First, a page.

Nigeria, India agree to share intelligence on drug trafficking syndicates

NIGERIA and India have agreed to exchange vital intelligence on the activities of drug trafficking syndicates operating vulnerable drug routes between both countries.

India has also agreed to strengthen the capacity of NDLEA officers with training.

This was part of recommendations and agreements reached at the end of a two-day bilateral meeting held in New Delhi, India, between an NDLEA delegation led by Chairman Mohamed Marwa and India’s Narcotics Control Bureau (NCB) led by Director General, Satya Narayan Pradhan.

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The meeting also recommended the exchange of best practices in drug demand reduction and sharing of real-time information on the involvement of nationals of both countries in drug trafficking, as well as conducting joint operations while agreeing to hold another bilateral meeting in Nigeria in 2023.

According to a statement by the NDLEA spokesperson Femi Babafemi, another key objective of the meeting was the collaboration between NDLEA and NCB on controlling the importation of tramadol above 100mg as well as specific categories of precursors into Nigeria.

“In his presentation at the talks, Marwa expressed gratitude to NCB and its management for the warm reception accorded his delegation.

“He underscored the importance of the meeting to the global action against drug trafficking given the historical antecedents of both countries, the commonality of language, legal systems, population and the existing robust trade relations.”

The NDLEA chairman also reiterated the need for strengthened collaboration between the two agencies in the fight against illicit drug cultivation, production and trafficking.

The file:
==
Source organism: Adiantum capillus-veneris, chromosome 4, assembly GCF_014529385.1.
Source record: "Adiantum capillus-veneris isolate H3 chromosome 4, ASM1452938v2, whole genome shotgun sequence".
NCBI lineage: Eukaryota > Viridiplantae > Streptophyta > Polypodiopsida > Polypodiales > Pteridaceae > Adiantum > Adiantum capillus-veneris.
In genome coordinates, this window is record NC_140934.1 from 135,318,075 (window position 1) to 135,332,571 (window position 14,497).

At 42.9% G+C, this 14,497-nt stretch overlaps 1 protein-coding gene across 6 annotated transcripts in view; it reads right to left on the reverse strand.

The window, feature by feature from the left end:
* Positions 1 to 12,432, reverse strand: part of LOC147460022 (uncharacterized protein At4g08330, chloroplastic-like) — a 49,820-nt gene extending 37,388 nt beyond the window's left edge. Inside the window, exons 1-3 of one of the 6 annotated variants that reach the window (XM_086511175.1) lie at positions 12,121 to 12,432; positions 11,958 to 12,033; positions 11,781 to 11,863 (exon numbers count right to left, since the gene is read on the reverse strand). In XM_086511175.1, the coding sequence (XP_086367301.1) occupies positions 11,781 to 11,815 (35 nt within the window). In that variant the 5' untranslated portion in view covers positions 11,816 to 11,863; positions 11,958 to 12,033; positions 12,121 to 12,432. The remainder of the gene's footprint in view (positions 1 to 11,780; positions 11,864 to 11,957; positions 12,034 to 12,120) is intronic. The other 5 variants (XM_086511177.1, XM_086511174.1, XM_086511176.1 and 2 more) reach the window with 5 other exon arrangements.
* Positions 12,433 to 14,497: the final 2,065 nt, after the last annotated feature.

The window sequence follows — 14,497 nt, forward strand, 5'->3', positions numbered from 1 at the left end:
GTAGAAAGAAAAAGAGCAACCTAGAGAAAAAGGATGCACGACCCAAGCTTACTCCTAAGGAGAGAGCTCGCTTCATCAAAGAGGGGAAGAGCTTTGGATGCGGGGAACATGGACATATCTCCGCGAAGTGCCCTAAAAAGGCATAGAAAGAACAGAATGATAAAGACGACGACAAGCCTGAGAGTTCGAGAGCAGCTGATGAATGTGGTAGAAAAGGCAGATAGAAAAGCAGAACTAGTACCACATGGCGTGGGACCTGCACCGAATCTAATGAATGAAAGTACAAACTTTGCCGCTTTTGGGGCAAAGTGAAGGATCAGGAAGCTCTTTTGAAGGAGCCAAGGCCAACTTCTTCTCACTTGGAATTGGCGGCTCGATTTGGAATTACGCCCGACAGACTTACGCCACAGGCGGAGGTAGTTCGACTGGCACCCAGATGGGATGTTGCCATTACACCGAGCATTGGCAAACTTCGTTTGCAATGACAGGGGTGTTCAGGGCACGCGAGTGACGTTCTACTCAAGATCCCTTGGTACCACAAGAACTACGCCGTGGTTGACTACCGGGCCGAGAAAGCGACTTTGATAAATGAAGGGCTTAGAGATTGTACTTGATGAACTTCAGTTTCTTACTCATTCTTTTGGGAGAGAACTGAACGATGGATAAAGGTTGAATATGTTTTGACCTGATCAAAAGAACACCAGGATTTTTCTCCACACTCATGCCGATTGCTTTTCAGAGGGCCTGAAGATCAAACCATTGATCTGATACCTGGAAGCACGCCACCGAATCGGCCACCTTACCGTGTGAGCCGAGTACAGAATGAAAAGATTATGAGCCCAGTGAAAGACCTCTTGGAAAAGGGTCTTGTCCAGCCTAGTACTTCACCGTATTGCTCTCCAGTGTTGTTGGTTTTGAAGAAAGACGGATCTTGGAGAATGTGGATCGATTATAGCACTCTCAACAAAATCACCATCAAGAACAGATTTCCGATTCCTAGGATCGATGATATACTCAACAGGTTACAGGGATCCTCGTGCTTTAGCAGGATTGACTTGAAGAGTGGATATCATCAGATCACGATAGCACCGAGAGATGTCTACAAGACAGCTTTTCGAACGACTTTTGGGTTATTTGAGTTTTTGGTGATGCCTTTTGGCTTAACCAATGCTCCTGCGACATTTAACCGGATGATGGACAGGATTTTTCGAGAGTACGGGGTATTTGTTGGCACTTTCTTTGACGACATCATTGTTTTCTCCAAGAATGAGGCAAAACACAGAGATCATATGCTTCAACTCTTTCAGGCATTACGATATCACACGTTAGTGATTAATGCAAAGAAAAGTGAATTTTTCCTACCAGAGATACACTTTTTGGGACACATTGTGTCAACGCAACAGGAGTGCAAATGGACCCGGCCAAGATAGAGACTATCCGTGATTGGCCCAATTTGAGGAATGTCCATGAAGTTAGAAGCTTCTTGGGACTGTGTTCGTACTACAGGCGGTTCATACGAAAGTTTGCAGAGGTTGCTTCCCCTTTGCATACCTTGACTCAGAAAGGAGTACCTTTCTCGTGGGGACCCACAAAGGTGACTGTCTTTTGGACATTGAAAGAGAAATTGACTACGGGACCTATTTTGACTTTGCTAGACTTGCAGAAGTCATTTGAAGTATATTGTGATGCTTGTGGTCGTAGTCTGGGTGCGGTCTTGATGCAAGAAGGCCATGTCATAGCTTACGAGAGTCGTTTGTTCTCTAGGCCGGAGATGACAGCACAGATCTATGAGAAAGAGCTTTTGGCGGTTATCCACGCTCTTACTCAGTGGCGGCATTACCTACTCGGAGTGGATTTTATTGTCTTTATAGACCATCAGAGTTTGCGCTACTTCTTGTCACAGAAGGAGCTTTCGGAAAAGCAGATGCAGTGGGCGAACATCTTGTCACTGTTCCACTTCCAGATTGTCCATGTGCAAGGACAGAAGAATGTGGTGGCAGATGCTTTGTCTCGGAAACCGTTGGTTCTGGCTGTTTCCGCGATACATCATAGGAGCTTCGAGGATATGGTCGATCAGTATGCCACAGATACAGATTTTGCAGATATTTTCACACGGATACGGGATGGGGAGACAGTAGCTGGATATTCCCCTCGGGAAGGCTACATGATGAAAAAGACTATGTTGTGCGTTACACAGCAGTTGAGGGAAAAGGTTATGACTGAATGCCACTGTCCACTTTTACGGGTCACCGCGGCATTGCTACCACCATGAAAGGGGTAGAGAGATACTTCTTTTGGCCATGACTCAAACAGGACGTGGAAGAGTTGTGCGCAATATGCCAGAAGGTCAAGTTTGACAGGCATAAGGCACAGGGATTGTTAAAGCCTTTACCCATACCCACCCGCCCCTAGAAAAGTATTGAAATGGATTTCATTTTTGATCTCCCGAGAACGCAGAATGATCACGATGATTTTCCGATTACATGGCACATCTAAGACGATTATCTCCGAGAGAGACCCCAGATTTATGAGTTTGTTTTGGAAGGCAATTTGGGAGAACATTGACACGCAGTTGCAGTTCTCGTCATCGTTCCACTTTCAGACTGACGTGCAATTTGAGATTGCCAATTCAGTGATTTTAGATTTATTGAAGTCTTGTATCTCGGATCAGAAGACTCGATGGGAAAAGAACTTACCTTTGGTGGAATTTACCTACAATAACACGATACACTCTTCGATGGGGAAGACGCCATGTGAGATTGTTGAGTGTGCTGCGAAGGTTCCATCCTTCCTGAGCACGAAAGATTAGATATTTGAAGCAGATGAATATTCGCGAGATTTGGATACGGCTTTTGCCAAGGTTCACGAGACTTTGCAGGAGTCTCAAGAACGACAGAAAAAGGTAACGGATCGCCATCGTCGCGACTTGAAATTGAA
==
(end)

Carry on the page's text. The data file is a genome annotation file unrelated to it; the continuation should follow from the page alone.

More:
While highlighting Nigeria’s drug use and trafficking challenges, Marwa noted the increased national efforts to adopt a balanced approach to addressing the drug supply and demand reduction.

He further underlined the importance of international cooperation and stakeholders’ engagement, adding that Nigeria has a “National Drug Control Master Plan as the veritable tool to drug control and enforcement, which has facilitated effective co-ordination at federal and state levels and is being encouraged at the local government level.”

He hoped that a Memorandum of Understanding (MoU) that would define the relationship between the two agencies concerning information sharing, assets tracing, and forfeiture of assets found to be connected to and proceeds of drug trafficking would be finalised soon.

In his remarks, Satya Narayan Pradhan of NCB welcomed the delegations of both countries for the meeting. At the same time, he highlighted the issues, particularly the trafficking of Heroin and Amphetamine Type Stimulants (ATS) in the country.

He said that drug trafficking through maritime and air routes is a challenge for both countries.

Pradhan elaborated on trends showing the emergence of illicit drug trafficking through couriers, dark-net markets and social media platforms, promising to share information about the latest machinery and technologies to fight the emerging threats.

Those on the NDLEA delegation include Minister-Counsellor, High Commission of Nigeria, New Delhi, Eucharia Ngozi Eze, Joseph Nbona Sunday, Director Prosecution and Legal Services of the Agency Ahmad Tijani and Commandant, NDLEA Academy Hamza Umar.

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